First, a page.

by Allyn Freeman

Rugby union football, a sport created at England ‘s Rugby School, would make its debut in the Unites States in May 1874 when a team from Canada’s McGill University (Montreal) traveled to Cambridge, Massachusetts, to play Harvard.

To understand this groundbreaking event, it is important to recount the history of “football” in America prior to that visit, especially, as played  by colleges in New England and the Mid-Atlantic states.

Oneida Football Club – Boston

In 1862, a football game without formal rules was played on the Boston Commons among the city’s elite private high schools like Boston Latin and Dixwell. To introduce coherence to the disarrayed matches, a group of schoolboys formed the Oneida Football Club becoming the nation’s first organized football organization. The Oneida F.C. lasted only until 1865 but left a local legacy of its style of play (Round ball, and some running and tackling).

It became known familiarly as the “Boston game” and was then played almost exclusively by Harvard students. (Today, a plaque exists on the Commons to commemorate the Oneida Club.)

Rutgers vs. Princeton, 1869

In November 1869, Rutgers University, New Brunswick, NJ, challenged Princeton (then, known as the College of New Jersey) to a game of football. The game was played under the English Football Association Rules, the precursor of later international soccer football guidelines. Each team fielded 25 players, and Rutgers wore scarlet turbans in what must represent the first attempt at team uniforms.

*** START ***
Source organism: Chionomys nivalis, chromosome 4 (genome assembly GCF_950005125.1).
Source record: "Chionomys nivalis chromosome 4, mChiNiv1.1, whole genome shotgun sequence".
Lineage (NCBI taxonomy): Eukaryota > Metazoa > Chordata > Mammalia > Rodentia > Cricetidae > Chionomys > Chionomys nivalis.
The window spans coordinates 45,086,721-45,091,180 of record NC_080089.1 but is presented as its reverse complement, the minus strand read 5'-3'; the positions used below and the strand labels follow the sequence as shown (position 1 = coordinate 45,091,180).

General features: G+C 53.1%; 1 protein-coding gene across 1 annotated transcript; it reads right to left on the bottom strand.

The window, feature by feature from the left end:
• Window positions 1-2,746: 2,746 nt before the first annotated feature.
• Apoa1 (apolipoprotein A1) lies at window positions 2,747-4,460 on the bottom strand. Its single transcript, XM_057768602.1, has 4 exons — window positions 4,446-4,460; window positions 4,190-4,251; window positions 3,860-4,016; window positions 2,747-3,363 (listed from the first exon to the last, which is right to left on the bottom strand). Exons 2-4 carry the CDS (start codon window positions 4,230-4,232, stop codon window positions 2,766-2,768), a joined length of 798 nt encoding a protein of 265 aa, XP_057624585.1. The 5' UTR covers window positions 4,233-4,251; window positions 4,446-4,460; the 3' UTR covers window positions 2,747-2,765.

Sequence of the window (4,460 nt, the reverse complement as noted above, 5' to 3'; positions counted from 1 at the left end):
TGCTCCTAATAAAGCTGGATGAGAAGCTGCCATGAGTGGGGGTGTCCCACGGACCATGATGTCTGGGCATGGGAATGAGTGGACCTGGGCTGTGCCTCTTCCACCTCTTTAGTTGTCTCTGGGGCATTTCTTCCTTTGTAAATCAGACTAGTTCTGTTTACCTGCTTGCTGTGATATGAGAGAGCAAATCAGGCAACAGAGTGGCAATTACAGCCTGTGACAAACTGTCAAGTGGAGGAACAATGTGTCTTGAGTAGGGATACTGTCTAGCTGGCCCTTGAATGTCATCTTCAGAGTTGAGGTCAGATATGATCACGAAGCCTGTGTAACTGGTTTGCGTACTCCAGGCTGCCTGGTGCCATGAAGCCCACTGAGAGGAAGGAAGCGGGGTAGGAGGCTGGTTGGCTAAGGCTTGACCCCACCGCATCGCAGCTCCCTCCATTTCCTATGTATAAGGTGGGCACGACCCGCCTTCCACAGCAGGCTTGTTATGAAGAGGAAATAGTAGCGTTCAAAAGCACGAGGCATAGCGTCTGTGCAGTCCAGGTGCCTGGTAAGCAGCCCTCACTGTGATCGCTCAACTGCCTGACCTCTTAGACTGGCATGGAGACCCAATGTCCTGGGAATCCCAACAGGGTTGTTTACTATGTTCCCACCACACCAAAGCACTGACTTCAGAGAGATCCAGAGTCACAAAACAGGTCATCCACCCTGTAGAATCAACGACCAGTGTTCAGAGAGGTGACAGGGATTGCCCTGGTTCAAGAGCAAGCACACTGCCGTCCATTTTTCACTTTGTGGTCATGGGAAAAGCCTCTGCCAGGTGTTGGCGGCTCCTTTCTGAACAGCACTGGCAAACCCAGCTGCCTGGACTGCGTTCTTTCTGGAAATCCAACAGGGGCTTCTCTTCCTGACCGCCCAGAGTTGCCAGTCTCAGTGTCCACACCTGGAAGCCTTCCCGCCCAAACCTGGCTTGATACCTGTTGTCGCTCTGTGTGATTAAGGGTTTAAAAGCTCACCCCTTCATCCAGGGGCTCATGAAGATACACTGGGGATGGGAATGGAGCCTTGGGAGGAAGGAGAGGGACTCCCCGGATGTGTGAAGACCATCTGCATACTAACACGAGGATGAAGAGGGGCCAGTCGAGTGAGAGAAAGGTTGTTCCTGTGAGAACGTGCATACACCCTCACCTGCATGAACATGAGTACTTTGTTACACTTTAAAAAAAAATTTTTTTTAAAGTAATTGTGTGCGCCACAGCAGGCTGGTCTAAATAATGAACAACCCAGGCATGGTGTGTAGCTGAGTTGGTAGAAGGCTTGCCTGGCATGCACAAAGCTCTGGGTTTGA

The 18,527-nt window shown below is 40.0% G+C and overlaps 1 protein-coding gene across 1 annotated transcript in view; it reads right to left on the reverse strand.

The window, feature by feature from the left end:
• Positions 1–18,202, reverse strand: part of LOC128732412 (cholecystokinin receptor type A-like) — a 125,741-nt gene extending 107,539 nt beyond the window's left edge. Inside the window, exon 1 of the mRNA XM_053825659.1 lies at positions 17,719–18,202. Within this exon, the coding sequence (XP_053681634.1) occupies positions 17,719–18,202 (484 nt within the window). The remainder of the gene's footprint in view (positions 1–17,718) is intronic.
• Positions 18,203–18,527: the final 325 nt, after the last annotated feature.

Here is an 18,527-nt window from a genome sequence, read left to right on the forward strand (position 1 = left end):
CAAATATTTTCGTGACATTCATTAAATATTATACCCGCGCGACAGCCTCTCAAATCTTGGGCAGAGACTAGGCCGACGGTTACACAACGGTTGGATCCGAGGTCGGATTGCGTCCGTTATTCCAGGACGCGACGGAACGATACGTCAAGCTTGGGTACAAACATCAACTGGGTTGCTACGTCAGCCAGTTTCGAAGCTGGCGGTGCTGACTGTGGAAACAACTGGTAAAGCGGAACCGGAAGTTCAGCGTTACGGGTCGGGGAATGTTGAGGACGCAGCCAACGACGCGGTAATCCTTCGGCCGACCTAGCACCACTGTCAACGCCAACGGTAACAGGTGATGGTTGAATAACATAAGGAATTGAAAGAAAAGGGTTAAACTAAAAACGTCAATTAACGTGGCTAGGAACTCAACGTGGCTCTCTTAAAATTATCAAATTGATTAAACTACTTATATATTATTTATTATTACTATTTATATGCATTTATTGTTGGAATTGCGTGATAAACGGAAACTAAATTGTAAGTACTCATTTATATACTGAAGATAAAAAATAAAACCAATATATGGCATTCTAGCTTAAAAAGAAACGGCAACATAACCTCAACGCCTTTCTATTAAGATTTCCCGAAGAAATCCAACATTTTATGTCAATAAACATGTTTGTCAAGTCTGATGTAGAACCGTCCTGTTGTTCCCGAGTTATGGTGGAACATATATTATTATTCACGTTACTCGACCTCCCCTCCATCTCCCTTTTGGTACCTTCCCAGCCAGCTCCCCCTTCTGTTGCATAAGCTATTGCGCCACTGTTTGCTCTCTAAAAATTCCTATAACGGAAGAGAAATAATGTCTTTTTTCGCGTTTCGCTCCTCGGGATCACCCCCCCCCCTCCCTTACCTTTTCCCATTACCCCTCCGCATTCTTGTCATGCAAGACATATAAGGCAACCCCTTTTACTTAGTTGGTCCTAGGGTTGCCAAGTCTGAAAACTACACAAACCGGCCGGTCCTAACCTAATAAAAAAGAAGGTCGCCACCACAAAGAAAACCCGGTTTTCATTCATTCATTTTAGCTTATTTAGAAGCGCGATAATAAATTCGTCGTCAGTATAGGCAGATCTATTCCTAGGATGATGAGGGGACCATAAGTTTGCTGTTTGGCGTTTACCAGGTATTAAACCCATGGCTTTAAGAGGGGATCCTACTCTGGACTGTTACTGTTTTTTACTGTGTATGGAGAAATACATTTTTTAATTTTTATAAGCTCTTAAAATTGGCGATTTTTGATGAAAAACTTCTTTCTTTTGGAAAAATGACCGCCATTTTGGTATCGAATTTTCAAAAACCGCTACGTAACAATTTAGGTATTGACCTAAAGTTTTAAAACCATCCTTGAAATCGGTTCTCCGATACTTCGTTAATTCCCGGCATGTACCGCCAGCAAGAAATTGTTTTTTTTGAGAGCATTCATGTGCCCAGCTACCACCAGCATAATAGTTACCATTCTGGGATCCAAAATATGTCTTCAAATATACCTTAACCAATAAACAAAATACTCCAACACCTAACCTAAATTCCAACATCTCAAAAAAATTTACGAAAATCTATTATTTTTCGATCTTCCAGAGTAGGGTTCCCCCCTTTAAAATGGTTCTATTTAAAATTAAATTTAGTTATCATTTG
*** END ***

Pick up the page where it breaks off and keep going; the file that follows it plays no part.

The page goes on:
Historically, this contest is often referenced erroneously as the first collegiate “football’ match but this a misleading term since it connotes American gridiron football that did not exist until the mid-1880s.

Afterward in 1873, Columbia, Yale, and Princeton formed the Intercollegiate Football Association in New York City among five Mid-Atlantic universities to formulate the rules for the kicking for goal sport. Harvard declined to join the organization since it played a running/tackling version of football.

McGill Comes to Cambridge, 1874

Isolated in New England, and a far distance from Yale, Columbia, and Princeton, Harvard searched for opponents to play its “Boson game.”. It learned that McGill played rugby and challenged the Canadians to a two-game match. One game would be the Boston rules with 11 men on a side, and, the other contest, the rugby import from England. By this date, Rugby was 31 years old with a set of defined rules codified in 1871 by 25 English clubs. (Of historic interest, 1871 also witnessed the first international rugby match when England traveled to play Scotland in Edinburgh.)

Harvard defeated McGill 3-0 in the “Boston game.” The next day, they played rugby that resulted in a 0-0 tie. Importantly, rugby rules introduced the concept of a “try,” which would evolve into the American football “touchdown.”

Harvard traveled to McGill in October 1874, winning the rugby game by three tries. This  McGill vs. Harvard rugby rivalry continues via an annual match called the Peter Covo Memorial Cup. The Canadians lead this series 24-14.

1874 – Year of Rugby Introduction

Harvard’s preference for the “Boston game” disdained its decision to join the other colleges in the Intercollegiate Football Union. The sole outlier among eastern football playing schools, the Crimson opted for the running and tackling options of its local sport. And serendipitously, it would discover in rugby presented by McGill, a mature, demarcated football game with decades of defined rules.

Harvard realized it needed to introduce rugby football to other American colleges. That decision would occur a year later in 1875 when Harvard would travel to New Haven to play Yale.



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